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Pecan Pie (Gluten-Free)

Press-in Crust recipe

Ingredients:
1 1/2 cups cup Jules Gluten FreeTM All Purpose Flour
1/2 tsp salt
1 tsp gluten-free vanilla extract
1/3 cup extra-virgin olive oil
3 Tbs milk, dairy or non-dairy (vanilla coconut, soy, almond or rice milk)

Directions:
Whisk together the flour and salt. Make a well in the middle of the mixture, and pour in the vanilla, oil and milk. Using a fork, stir the liquids into the dry ingredients, forming a crumbly mixture that is wet enough to stick together if you squeeze in your hand. If the mixture is too dry, add milk one teaspoon at a time.

Pour crust mixture into a 9-inch pie pan and press evenly across the bottom and up the sides of the pie pan, working from the center out.

Pie Filling recipe

Pecan Pie (Gluten-Free)Ingredients:
3 eggs
¼ cup Jules Gluten FreeTM All Purpose Flour
¼ tsp sea salt
1 cup corn syrup (dark is pictured here, but may use light) or brown rice syrup
¼ cup pure maple syrup
½ cup brown sugar
1/3 cup melted butter or Earth Balance® Buttery Sticks (non-dairy)
1 ¼ cup pecan halves

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Directions:
Preheat oven to 400F.

If using a traditional pie crust or the press-in crust, prepare in the pie pan and begin making the filling as follows.  If not using a pie crust, oil the pie plate well and continue with filling instructions below.

Beat the eggs, syrups and melted butter until well-mixed.  Add in the flour and salt, mixing until thoroughly incorporated and quite thick.

Lay the pecan halves on the bottom of the pie plate (on top of crust, if using) so that they cover the entire bottom of the plate.  Gently pour the syrup mixture on top, which causes the pecans to rise through the syrup and be spread throughout the pie.

Bake at 400F for 15 minutes, then reduce heat to 325 F and bake a further 35 minutes.  The pie should be set and not very jiggly at this point.  Remove to cool before cutting and serving.

Serve with ice cream or non-dairy topping, or plain.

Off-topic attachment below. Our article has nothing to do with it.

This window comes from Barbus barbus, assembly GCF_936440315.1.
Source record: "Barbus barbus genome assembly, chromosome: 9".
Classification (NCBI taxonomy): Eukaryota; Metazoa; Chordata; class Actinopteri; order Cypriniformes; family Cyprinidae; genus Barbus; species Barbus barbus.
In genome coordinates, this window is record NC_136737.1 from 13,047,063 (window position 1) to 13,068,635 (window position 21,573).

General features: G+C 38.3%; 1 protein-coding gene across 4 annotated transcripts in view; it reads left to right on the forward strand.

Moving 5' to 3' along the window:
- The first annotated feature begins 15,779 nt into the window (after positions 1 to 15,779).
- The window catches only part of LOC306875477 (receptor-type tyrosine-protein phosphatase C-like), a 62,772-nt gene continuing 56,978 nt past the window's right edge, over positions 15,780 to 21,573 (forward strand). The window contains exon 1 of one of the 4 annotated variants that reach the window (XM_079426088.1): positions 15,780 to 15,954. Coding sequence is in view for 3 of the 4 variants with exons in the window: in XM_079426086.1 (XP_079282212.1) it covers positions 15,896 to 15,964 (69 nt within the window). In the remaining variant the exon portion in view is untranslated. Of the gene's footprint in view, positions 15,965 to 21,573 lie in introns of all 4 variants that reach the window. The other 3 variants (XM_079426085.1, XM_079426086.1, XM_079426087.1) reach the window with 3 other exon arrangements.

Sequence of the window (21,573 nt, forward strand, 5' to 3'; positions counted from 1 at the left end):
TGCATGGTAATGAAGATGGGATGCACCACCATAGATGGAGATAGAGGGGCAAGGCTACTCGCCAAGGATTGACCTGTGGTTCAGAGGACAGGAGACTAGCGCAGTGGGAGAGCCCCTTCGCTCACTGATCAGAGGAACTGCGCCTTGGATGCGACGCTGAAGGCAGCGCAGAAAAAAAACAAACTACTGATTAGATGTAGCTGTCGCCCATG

Serves 8. 

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4 Responses:

 
Dani Jo
Rating: ratingfullratingfullratingfullratingfullratingfull Unrated
said this on
20 Nov 2011 12:06:41 PM PDT
Loved the pie... thought I'd never be able to have pecan pie again after my diagnosis...now I know differently!

 
Lauren
Rating: ratingfullratingemptyratingemptyratingemptyratingempty Unrated
said this on
24 Apr 2012 5:46:56 PM PDT
I attempted this pie last night and saw that the brown sugar was left out of the directions (I added it to the step with the syrups, eggs, and butter) and the filling never became "quite thick" as it states. Also, I followed the recipe exactly and the center of the pie was not even close to being done by the time was up. I left it in there a little longer but it never quite solidified :( When I went to go cut it today, I was very disappointed as the pie was not done! Needless to say it's back in the oven, and I'm trying to salvage it. I'll have to think of another way to make it successful for next time!

 
Lisa
Rating: ratingfullratingfullratingemptyratingemptyratingempty Unrated
said this on
17 Jun 2012 5:05:26 PM PDT
The pie was good, but I wish the brown sugar was not left out of the directions.

 
Karen
Rating: ratingfullratingfullratingfullratingfullratingempty Unrated
said this on
10 Dec 2012 8:12:24 AM PDT
To the person whose pie didn't solidify.... chop it up and put it in parfait glasses and call it a pecan cobbler! This happened to me one time with a regular pecan pie and I recooked it, but it still didn't solidify. I hated to throw it out since it was SO GOOD, so... cobbler it was. My friends/family had never heard of pecan cobbler and asked for the recipe!!! (shhhhh!)




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Celiac.com Celiac Disease & Gluten-Free Diet Forum - All Activity

Yes the first has wheat gluten in the ingredients, the second via the wheat flour. Here in the UK manufacturers HAVE to highlight gluten sources. Check the ingredients and if WHEAT, BARLEY, or RYE are mentioned *usually highlighted, italicised or underlined, then you will know there's gluten. Most of iceland's processed foods will probably be gluten filled to be honest. Any breadcrumbed or battered foods for instance. Ps, you and me both have another disease, the british one of apologising You don't need to, you're very welcome here and all of your questions are valid and understandable. It's going to get better